BIRUG 1092 is a specimen of the silicate mineral almandine, which is an iron-rich member of the garnet group of minerals. It has an isometric crystal structure and can be deep to brownish-red or violet and even black.
The name “almandine” is derived from the ancient town of Alabanda, which was known for being rich in this type of mineral and was an ancient gem-cutting centre; it would now be located in present-day Turkey. Even now this mineral is sometimes cut into gemstones and used in jewellery.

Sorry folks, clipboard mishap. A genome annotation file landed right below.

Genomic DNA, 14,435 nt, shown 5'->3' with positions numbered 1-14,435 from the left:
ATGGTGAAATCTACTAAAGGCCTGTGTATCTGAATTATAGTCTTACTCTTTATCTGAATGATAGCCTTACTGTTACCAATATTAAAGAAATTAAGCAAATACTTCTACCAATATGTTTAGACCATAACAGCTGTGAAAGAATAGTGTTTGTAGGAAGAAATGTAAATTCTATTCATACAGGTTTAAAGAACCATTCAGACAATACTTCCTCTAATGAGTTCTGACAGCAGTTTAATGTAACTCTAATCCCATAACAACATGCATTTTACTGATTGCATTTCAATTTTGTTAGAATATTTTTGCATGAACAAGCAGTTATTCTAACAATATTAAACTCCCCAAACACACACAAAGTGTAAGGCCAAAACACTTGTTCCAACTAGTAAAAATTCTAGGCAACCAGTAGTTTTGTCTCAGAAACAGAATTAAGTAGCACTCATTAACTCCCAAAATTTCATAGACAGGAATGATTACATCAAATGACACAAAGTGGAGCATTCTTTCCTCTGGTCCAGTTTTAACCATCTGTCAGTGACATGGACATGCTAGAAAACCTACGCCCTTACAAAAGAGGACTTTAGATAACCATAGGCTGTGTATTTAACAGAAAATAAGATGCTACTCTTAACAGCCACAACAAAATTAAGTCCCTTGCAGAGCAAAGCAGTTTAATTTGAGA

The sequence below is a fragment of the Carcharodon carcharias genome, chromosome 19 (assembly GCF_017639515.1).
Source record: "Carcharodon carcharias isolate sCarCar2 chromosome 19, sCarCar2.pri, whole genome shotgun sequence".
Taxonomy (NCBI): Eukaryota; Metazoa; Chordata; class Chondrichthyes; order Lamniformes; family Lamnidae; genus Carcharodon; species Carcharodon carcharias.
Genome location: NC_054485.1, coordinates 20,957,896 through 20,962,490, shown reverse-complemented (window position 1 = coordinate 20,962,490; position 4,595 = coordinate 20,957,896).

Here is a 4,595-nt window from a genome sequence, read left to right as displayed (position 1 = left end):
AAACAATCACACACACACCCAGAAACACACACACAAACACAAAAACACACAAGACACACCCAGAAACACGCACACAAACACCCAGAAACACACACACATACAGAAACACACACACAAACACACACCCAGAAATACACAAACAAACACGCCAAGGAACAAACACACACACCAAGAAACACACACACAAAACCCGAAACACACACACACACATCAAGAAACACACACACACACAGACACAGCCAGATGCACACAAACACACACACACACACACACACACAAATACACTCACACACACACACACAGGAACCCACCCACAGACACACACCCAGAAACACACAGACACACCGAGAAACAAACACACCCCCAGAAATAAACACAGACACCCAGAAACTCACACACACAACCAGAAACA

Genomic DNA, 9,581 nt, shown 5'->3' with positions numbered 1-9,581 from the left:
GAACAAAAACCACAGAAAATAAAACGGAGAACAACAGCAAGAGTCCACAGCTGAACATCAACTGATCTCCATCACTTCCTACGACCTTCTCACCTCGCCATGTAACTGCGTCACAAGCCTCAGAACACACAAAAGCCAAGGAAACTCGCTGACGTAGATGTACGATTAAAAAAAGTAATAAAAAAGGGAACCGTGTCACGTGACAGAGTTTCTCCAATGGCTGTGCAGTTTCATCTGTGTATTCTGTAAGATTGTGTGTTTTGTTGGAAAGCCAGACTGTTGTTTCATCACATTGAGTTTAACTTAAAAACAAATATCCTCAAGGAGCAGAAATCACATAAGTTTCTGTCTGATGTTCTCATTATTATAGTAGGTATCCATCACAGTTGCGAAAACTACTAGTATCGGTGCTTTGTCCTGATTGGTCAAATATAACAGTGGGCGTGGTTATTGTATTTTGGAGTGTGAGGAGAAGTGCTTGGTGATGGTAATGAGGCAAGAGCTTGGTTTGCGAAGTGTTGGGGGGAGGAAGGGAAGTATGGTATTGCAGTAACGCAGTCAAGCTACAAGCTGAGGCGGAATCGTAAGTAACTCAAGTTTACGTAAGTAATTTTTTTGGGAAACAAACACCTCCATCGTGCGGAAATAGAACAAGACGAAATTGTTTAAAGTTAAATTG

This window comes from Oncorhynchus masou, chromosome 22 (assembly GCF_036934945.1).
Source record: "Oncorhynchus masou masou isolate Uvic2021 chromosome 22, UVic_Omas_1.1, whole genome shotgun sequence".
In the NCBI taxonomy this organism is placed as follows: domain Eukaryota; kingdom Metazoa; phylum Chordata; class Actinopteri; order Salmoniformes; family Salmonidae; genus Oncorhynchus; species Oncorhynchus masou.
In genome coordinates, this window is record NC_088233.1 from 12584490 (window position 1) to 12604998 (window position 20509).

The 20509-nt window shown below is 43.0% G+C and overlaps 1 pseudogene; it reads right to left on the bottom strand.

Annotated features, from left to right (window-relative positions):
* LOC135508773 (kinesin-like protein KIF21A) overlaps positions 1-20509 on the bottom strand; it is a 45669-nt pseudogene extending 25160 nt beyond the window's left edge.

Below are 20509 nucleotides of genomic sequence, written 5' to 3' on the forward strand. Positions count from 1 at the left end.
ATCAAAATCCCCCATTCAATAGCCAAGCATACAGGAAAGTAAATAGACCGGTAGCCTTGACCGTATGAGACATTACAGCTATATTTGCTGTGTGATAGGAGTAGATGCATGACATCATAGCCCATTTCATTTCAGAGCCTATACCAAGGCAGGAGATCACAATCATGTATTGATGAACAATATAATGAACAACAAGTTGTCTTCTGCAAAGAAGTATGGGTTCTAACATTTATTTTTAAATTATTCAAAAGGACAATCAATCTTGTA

This particular specimen shows three equant, deep-red coloured crystals in a green mica schist and was gifted to the Lapworth Museum in 1915 by W. McLean – forming part of the McLean Collection. This specimen was scanned using an Artec Spider 3D scanner by Courtney Szanto.